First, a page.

Chapman supplied us with many an after-feast; but it was in the teeming wonderment of this, his first introduction, that, when I came down to breakfast the next morning, I found upon my table a letter with no other inclosure than his famous sonnet, "On first looking into Chapman's Homer." We had parted, as I have already said, at day-spring; yet he contrived that I should receive the poem, from a distance of nearly two miles, before 10, A.M. In the published copy of this sonnet he made an alteration in the seventh line:—

"Yet did I never breathe its pure serene."

The original, which he sent me, had the phrase,

"Yet could I never tell what men could mean";

which he said was bald, and too simply wondering. No one could more earnestly chastise his thoughts than Keats. His favorite among Chapman's Hymns of Homer was the one to Pan, and which he himself rivalled in the "Endymion."

In one of our conversations about this period, I alluded to his position at St. Thomas's Hospital,—coasting and reconnoitring, as it were, that I might discover how he got on, and, with the total absorption that had evidently taken place of every other mood of his mind than that of imaginative composition, what was his bias for the future, and what his feeling with regard to the profession that had been chosen for him,—a circumstance I did not know at that time. He made no secret, however, that he could not sympathize with the science of anatomy, as a main pursuit in life; for one of the expressions that he used, in describing his unfitness for its mastery, was perfectly characteristic. He said, in illustration of his argument,—"The other day, for instance, during the lecture, there came a sunbeam into the room, and with it a whole troop of creatures floating in the ray; and I was off with them to Oberon and Fairy-land." And yet, with all this self-styled unfitness for the pursuit, I was afterwards informed, that at his subsequent examination he displayed an amount of acquirement which surprised his fellow-students, who had scarcely any other association with him than that of a cheerful, crochety rhymester.

It was about this period, that, going to call upon Mr. Leigh Hunt, who then occupied a pretty little cottage in the "Vale of Health," on Hampstead Heath, I took with me two or three of the poems I had received from Keats. I did expect that Hunt would speak encouragingly, and indeed approvingly, of the compositions,—written, too, by a youth under age; but my partial spirit was not prepared for the unhesitating and prompt admiration which broke forth before he had read twenty lines of the first poem. Mr. Horace Smith happened to be there, on the occasion, and was not less demonstrative in his praise of their merits. The piece which he read out, I remember, was the sonnet,—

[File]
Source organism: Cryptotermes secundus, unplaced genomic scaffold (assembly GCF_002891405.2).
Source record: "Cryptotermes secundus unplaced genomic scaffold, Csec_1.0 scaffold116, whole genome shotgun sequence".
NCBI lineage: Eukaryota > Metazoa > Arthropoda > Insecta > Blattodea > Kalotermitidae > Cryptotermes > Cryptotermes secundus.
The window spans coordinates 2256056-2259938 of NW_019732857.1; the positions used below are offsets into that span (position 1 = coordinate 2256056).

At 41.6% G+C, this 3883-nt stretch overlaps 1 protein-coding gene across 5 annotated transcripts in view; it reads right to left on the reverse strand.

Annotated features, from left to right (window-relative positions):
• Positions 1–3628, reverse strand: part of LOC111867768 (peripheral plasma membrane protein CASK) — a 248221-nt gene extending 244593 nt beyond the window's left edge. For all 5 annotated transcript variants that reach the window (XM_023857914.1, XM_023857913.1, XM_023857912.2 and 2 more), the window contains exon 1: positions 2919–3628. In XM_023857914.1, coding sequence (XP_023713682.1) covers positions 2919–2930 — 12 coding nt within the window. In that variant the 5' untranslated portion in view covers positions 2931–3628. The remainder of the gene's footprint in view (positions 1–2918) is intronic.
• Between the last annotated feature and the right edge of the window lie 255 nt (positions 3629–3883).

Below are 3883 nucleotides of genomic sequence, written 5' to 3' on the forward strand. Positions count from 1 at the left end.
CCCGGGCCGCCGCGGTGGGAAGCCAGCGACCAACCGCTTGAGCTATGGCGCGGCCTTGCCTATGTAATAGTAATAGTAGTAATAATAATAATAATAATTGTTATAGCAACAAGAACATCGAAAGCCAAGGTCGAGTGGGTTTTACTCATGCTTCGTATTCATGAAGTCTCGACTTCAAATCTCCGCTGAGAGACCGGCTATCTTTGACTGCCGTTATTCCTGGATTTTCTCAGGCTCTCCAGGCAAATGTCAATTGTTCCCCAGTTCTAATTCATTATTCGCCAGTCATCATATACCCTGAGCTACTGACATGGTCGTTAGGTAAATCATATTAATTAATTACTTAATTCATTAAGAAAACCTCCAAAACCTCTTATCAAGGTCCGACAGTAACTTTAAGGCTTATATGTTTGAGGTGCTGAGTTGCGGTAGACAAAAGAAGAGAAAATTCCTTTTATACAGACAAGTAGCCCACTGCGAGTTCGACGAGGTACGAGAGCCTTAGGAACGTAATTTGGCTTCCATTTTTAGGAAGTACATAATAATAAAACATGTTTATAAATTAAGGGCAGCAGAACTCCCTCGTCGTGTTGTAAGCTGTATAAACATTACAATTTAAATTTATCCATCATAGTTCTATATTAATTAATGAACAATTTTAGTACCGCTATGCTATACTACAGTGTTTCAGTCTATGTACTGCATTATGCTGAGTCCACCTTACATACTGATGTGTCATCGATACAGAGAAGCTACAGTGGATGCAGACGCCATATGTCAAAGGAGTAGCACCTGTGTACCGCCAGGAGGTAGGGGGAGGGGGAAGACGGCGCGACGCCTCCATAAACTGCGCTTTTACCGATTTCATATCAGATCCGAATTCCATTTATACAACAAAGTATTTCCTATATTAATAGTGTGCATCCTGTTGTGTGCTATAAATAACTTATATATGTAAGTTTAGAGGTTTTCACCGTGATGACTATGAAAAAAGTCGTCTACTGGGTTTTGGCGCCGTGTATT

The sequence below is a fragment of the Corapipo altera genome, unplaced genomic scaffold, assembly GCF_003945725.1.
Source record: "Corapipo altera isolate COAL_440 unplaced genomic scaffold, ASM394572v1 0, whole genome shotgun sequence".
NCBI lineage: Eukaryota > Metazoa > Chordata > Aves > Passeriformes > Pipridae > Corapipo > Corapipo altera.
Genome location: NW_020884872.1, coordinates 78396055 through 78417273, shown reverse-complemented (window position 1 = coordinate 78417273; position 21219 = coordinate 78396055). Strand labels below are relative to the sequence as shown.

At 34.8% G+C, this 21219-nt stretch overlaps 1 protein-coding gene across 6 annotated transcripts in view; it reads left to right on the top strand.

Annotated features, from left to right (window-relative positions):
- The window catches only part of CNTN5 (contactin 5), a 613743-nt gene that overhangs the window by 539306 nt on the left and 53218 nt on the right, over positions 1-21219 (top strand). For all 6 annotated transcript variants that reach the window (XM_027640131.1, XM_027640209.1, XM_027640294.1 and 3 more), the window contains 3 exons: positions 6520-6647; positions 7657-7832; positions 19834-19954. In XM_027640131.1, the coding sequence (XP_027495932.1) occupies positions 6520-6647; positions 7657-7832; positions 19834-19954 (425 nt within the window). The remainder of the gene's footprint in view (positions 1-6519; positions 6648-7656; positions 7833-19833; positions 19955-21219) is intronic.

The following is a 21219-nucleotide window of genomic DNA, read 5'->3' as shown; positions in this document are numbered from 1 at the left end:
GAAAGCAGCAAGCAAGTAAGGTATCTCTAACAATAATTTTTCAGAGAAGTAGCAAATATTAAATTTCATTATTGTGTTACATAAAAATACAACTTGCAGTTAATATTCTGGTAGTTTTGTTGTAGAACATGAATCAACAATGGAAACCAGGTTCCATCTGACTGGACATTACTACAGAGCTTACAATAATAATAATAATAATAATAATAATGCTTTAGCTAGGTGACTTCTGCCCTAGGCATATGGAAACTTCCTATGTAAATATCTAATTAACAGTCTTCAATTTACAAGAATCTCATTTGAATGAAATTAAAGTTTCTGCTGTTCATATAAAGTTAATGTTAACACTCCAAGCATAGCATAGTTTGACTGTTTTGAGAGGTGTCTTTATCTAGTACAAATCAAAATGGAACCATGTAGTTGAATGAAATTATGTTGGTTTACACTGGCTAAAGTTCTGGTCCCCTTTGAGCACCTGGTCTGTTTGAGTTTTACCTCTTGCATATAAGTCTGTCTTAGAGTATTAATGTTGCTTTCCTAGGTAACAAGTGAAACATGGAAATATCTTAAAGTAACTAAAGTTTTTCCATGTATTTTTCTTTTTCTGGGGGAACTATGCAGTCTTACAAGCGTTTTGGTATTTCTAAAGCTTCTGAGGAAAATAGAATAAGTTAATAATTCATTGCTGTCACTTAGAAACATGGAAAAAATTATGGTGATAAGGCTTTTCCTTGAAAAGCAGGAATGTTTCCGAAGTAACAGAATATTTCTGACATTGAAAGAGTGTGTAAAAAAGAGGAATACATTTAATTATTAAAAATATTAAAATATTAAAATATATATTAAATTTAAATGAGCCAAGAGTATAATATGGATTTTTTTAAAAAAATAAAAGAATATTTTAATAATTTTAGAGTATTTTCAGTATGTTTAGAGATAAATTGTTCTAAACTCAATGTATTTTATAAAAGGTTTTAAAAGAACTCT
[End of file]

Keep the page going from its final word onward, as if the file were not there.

"How many bards gild the lapses of time!"

marking with particular emphasis and approbation the last six lines:—

  "So the unnumbered sounds that evening store,—
  The songs of birds, the whispering of the leaves,
  The voice of waters, the great bell that heaves
  With solemn sound, and thousand others more,
  That distance of recognizance bereaves,—
  Make pleasing music, and not wild uproar."

Smith repeated, with applause, the line in Italics, saying, "What a well-condensed expression!" After making numerous and eager inquiries about him, personally, and with reference to any peculiarities of mind and manner, the visit ended in my being requested to bring him over to the Vale of Health. That was a red-letter day in the young poet's life,—and one which will never fade with me, as long as memory lasts. The character and expression of Keats's features would unfailingly arrest even the casual passenger in the street; and now they were wrought to a tone of animation that I could not but watch with intense interest, knowing what was in store for him from the bland encouragement, and Spartan deference in attention, with fascinating conversational eloquence, that he was to receive and encounter. When we reached the Heath, I have present the rising and accelerated step, with the gradual subsidence of all talk, as we drew towards the cottage. The interview, which stretched into three "morning calls," was the prelude to many after-scenes and saunterings about Caen Wood and its neighborhood; for Keats was suddenly made a familiar of the household, and was always welcomed.

It was in the library at Hunt's cottage, where an extemporary bed had been made up for him on the sofa, that he composed the framework and many lines of the poem on "Sleep and Poetry,"—the last sixty or seventy being an inventory of the art-garniture of the room. The sonnet,

"Keen, fitful gusts are whispering here and there,"

he gave me the day after one of our visits, and very shortly after his installation at the cottage.

"Give me a golden pen, and let me lean,"

was another, upon being compelled to leave "at an early hour." But the occasion that recurs to me with the liveliest interest was the evening when, some observations having been made upon the character, habits, and pleasant associations of that reverenced denizen of the hearth, the cheerful little fireside grasshopper, Hunt proposed to Keats the challenge of writing, then, there, and to time, a sonnet "On the Grasshopper and the Cricket." No one was present but myself, and they accordingly set to. I, absent with a book at the end of the sofa, could not avoid furtive glances, every now and then, at the emulants. I cannot say how long the trial lasted; I was not proposed umpire, and had no stop-watch for the occasion: the time, however, was short, for such a performance; and Keats won, as to time. But the event of the after-scrutiny was one of many such occurrences which have riveted the memory of Leigh Hunt in my affectionate regard and admiration, for unaffected generosity and perfectly unpretentious encouragement: his sincere look of pleasure at the first line,—